After a year of tense political and social instability, the Cambodian National Rescue Party (CNRP) has announced it will take their seats in the national assembly. As the only coherent force of political opposition to the incumbent de facto dictatorship under Prime Minister Hun Sen, the CNRP had boycotted the seats in response to the suspected rigging of the 2013 election results.
For the first time in Hun Sen’s three-decade rule, the CNRP’s outspoken supporters offered a very real threat to the PM’s continued power. Though unprecedented numbers of Cambodians cast their ballot for the CNRP, when the votes were tallied Hun Sen emerged victorious. Crying foul, the opposition called for protests, leading to months of demonstrations involving hundreds of thousands.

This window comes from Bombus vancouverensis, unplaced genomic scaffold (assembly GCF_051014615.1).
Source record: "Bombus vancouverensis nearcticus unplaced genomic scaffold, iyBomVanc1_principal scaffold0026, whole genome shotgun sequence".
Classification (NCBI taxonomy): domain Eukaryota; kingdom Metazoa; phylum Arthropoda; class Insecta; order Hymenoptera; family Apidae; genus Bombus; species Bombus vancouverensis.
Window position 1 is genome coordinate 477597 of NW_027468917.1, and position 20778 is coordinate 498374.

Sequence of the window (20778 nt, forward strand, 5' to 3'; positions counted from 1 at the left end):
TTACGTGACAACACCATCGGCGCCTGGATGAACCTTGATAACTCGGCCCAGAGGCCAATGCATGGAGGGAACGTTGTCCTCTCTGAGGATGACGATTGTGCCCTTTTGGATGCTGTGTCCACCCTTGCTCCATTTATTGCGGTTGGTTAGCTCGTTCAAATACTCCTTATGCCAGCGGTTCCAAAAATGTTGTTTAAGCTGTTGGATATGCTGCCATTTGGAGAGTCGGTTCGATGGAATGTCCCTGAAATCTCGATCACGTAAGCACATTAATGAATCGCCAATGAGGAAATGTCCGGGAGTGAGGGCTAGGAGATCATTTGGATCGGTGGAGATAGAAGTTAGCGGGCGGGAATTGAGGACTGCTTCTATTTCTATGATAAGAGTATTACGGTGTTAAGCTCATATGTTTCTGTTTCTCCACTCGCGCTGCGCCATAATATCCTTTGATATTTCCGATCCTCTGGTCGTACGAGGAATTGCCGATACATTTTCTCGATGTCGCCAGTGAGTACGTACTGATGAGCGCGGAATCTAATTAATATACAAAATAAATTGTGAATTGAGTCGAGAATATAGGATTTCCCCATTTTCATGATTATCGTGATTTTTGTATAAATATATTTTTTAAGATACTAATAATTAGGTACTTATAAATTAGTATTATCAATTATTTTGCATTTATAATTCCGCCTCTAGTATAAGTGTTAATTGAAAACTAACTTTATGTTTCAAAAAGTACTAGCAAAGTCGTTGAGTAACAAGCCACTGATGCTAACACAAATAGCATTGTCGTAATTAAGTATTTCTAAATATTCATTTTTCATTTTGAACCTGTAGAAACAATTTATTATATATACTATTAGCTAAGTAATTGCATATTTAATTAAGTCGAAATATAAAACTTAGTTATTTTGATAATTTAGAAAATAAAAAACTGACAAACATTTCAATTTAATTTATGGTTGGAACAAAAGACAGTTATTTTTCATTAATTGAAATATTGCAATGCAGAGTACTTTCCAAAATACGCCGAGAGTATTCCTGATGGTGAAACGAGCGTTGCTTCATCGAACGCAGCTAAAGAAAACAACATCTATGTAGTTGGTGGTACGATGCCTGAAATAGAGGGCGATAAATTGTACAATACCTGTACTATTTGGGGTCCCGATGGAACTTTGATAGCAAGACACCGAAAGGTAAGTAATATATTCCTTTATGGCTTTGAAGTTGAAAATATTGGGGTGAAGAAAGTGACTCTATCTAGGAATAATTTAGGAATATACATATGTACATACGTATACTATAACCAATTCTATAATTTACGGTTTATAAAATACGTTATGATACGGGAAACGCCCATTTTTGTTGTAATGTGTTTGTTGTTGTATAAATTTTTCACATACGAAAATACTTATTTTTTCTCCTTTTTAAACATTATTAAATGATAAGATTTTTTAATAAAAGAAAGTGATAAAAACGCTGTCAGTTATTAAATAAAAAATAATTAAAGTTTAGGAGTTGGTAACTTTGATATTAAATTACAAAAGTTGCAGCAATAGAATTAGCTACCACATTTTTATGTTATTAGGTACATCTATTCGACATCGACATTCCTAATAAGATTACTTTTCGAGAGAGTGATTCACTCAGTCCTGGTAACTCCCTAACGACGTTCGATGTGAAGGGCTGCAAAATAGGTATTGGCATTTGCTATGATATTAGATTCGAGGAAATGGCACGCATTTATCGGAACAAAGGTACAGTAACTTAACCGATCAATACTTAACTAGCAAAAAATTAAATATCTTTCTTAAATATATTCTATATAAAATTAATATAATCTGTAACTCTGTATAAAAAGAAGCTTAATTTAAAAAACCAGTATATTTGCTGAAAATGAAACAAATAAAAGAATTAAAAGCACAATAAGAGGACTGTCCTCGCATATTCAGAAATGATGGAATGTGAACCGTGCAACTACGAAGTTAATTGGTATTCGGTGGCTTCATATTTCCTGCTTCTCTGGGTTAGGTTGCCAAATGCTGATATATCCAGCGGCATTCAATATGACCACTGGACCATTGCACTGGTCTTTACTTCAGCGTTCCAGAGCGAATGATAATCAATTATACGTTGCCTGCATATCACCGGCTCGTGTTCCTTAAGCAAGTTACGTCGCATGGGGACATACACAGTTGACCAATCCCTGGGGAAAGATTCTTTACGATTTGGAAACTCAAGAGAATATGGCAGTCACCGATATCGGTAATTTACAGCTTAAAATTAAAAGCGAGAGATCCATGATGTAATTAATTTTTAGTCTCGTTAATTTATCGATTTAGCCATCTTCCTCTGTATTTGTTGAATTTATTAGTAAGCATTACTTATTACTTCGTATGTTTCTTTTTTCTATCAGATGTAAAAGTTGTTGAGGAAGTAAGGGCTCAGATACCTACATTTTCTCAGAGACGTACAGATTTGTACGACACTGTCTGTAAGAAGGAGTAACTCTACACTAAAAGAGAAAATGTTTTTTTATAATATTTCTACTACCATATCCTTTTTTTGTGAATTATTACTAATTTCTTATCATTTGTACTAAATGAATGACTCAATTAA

Seemingly caught off guard by the conviction of the opposition, the ruling party allowed the protests to grow in size throughout the year until, in the first days of 2014, they launched a violent crackdown, killing at least four people and banning all future demonstrations. Culminating in July 2014 with the arrest of seven high-profile opposition lawmakers, the aggressive repression of all political opponents by Hun Sen’s government eventually pushed the CNRP to fast track the negotiations and take their seats in parliament.
Defined by at least seven deaths, dozens of arrests, and hundreds of injuries, the post-election climate in Cambodia was one of the most violent years in the last decade.